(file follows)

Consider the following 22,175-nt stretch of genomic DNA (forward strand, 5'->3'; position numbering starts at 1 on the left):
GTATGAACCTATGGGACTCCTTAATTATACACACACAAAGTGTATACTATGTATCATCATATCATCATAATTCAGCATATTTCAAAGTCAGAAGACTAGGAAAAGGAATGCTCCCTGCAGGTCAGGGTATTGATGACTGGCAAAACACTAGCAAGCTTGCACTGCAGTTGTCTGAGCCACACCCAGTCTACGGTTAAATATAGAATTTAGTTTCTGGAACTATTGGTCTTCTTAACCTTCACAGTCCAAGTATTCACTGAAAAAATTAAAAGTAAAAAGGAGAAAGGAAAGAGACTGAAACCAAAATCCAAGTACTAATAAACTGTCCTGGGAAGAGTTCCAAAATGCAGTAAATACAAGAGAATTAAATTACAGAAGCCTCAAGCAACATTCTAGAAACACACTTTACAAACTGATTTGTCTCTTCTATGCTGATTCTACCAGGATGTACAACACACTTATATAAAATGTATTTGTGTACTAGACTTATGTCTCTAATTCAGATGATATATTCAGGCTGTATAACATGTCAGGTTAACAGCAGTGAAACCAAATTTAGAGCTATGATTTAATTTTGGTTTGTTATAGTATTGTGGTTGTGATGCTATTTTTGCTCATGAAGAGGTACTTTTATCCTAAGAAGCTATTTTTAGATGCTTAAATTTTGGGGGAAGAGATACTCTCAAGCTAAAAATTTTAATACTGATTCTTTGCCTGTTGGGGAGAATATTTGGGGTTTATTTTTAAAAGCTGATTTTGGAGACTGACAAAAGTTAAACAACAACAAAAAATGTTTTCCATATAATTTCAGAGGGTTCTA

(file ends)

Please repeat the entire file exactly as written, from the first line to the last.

Consider the following 22,175-nt stretch of genomic DNA (forward strand, 5'->3'; position numbering starts at 1 on the left):
GTATGAACCTATGGGACTCCTTAATTATACACACACAAAGTGTATACTATGTATCATCATATCATCATAATTCAGCATATTTCAAAGTCAGAAGACTAGGAAAAGGAATGCTCCCTGCAGGTCAGGGTATTGATGACTGGCAAAACACTAGCAAGCTTGCACTGCAGTTGTCTGAGCCACACCCAGTCTACGGTTAAATATAGAATTTAGTTTCTGGAACTATTGGTCTTCTTAACCTTCACAGTCCAAGTATTCACTGAAAAAATTAAAAGTAAAAAGGAGAAAGGAAAGAGACTGAAACCAAAATCCAAGTACTAATAAACTGTCCTGGGAAGAGTTCCAAAATGCAGTAAATACAAGAGAATTAAATTACAGAAGCCTCAAGCAACATTCTAGAAACACACTTTACAAACTGATTTGTCTCTTCTATGCTGATTCTACCAGGATGTACAACACACTTATATAAAATGTATTTGTGTACTAGACTTATGTCTCTAATTCAGATGATATATTCAGGCTGTATAACATGTCAGGTTAACAGCAGTGAAACCAAATTTAGAGCTATGATTTAATTTTGGTTTGTTATAGTATTGTGGTTGTGATGCTATTTTTGCTCATGAAGAGGTACTTTTATCCTAAGAAGCTATTTTTAGATGCTTAAATTTTGGGGGAAGAGATACTCTCAAGCTAAAAATTTTAATACTGATTCTTTGCCTGTTGGGGAGAATATTTGGGGTTTATTTTTAAAAGCTGATTTTGGAGACTGACAAAAGTTAAACAACAACAAAAAATGTTTTCCATATAATTTCAGAGGGTTCTA